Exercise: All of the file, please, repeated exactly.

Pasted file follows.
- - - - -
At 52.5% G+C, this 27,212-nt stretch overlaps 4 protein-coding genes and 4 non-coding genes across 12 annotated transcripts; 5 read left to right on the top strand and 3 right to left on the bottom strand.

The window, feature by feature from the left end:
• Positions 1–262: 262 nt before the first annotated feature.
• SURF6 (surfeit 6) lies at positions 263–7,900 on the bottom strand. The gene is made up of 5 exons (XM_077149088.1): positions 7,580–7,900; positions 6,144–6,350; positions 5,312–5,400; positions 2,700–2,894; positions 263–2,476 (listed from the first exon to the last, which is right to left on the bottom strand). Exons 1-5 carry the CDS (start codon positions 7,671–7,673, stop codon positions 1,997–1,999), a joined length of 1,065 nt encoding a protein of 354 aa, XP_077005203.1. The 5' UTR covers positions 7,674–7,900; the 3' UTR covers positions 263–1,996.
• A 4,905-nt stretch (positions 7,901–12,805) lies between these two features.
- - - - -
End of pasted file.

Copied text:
At 52.5% G+C, this 27,212-nt stretch overlaps 4 protein-coding genes and 4 non-coding genes across 12 annotated transcripts; 5 read left to right on the top strand and 3 right to left on the bottom strand.

The window, feature by feature from the left end:
• Positions 1–262: 262 nt before the first annotated feature.
• SURF6 (surfeit 6) lies at positions 263–7,900 on the bottom strand. The gene is made up of 5 exons (XM_077149088.1): positions 7,580–7,900; positions 6,144–6,350; positions 5,312–5,400; positions 2,700–2,894; positions 263–2,476 (listed from the first exon to the last, which is right to left on the bottom strand). Exons 1-5 carry the CDS (start codon positions 7,671–7,673, stop codon positions 1,997–1,999), a joined length of 1,065 nt encoding a protein of 354 aa, XP_077005203.1. The 5' UTR covers positions 7,674–7,900; the 3' UTR covers positions 263–1,996.
• A 4,905-nt stretch (positions 7,901–12,805) lies between these two features.